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Standing Rock weighs tribal utilities regulations

STAND ROCK SIOUX RESERVATION, N.D. - The Standing Rock Sioux Tribe is considering creating a tribal utilities commission to regulate infrastructure projects on its land.Tribal Chairman Dave Archambault II said the tribe has started the process si...

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Standing Rock Sioux Tribe Chairman Dave Archambault II
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STAND ROCK SIOUX RESERVATION, N.D. - The Standing Rock Sioux Tribe is considering creating a tribal utilities commission to regulate infrastructure projects on its land.

Tribal Chairman Dave Archambault II said the tribe has started the process since Standing Rock has been in a months-long fight against the 1,172-mile Dakota Access crude oil pipeline, which is proposed to cross the Missouri River just north of the reservation, over fears that a leak in the line would pollute the river and tribal water supply.

Archambault said the pipeline battle revealed flaws in state and federal law pertaining to tribal consultation and input on infrastructure projects - something he feels a tribal utilities commission could rectify.

"I think it's in everyone's interest to have some kind of regulatory authority," he said.

The tribe will first need to create a regulatory code before forming a commission, according to Archambault, who said the new code, once written, has to be posted for 30 days to garner tribal member feedback.

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"The process takes time. It's not going to happen overnight," he said.

The commission would have authority over all utilities infrastructure, from water lines to power lines, Archambault said. And despite the opposition to Dakota Access, the creation of a commission would not rule out the possibility of crude oil pipelines on the reservation.

Opposition and 2007 tribal council action to prevent crude oil pipelines from crossing tribal lands came from fears the industry was not regulated well enough, Archambault said. If the tribe was more involved, with direct input on projects through its regulatory authority, there would be less reluctance to allow their development.

And though the Dakota Access Pipeline would not cross the reservation, the chairman said he is hopeful a tribal utilities commission also could give the tribe more weight on the national stage should similar projects arise in the future.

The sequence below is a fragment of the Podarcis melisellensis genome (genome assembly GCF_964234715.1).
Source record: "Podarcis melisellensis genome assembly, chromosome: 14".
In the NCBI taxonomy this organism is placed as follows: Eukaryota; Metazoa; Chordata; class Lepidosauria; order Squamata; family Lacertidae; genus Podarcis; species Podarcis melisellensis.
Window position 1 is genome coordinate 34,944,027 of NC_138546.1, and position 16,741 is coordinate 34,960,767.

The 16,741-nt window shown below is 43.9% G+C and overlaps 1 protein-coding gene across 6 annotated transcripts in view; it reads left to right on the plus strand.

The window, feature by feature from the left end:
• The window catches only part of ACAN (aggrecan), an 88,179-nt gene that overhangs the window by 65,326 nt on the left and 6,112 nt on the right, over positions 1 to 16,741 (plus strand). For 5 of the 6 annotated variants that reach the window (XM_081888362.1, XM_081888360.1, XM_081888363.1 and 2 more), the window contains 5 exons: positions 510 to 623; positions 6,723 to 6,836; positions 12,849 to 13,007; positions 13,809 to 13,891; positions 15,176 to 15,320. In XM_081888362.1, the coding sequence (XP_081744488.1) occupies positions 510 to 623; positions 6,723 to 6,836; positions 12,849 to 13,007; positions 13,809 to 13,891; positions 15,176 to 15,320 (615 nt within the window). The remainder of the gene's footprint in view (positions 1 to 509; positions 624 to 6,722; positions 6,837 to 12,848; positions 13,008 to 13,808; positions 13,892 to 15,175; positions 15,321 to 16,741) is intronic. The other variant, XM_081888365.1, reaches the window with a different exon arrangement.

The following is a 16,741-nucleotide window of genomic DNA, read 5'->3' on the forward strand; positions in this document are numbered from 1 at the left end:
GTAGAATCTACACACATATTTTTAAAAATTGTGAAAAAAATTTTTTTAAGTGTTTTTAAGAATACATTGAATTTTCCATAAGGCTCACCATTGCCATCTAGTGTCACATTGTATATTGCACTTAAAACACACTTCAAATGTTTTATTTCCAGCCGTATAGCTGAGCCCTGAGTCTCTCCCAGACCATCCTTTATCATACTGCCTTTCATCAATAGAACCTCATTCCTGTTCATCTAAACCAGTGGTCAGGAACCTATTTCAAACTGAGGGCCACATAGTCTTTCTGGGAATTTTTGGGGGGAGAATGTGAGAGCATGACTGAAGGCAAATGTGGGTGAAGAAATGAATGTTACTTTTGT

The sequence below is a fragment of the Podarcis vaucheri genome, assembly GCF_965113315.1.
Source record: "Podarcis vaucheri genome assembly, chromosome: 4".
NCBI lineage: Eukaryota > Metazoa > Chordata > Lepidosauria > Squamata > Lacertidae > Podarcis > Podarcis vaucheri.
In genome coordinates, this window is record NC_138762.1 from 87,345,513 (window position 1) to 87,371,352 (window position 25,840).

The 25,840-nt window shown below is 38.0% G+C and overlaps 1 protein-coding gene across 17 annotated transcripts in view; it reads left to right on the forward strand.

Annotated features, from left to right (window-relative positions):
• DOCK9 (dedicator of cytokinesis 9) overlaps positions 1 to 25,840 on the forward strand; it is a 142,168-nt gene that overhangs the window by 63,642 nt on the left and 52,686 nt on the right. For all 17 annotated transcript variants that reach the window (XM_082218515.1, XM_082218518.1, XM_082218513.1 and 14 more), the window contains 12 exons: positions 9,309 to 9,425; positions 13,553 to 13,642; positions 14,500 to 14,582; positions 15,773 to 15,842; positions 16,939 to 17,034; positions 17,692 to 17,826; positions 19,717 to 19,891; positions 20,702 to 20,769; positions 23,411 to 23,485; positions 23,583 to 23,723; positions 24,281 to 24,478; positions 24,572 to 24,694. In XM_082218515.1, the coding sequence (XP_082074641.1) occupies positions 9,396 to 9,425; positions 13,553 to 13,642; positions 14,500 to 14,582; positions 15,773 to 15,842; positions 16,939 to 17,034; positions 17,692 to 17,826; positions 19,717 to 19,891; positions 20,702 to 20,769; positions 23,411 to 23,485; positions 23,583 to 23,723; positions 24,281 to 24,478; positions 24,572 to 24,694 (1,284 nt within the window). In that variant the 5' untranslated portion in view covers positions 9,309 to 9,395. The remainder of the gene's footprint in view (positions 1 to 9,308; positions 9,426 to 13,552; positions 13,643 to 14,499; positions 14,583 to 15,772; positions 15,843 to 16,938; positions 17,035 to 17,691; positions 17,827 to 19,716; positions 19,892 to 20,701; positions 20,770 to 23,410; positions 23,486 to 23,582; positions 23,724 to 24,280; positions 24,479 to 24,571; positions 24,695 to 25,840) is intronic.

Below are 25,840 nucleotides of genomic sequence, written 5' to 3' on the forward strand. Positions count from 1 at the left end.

A model example

Standing Rock is looking to the Rosebud Sioux Tribe in South Dakota as a model for its proposed commission, Archambault said.

The Rosebud Sioux's Tribal Utilities Commission, in existence for 22 years, and commissioner Ronald Neiss said it's one other tribes have looked to as a success story.

Neiss said he had a recent conversation with Archambault about the creation of a commission on Standing Rock. On the Rosebud Reservation, its existence has allowed the tribe to be an advocate for utilities consumers within tribal homelands.

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"There was some opposition at first," Neiss said of the commission's creation - mostly from utilities cooperatives, used to dealing with the state for permitting, questioning why the tribe was taking up regulating.

Most of the utility infrastructure on the Rosebud Reservation is operated by cooperatives. One thing that has helped bridge gaps is the election of two tribal members to a local cooperative board. The tribe had previously been unrepresented on the cooperative board despite tribal members making up 80 percent of the cooperative's membership, Neiss said.

With that board presence, Neiss is confident the "landscape will change." An annual utilities forum between cooperatives and the tribe is another way Rosebud has worked to develop relationships.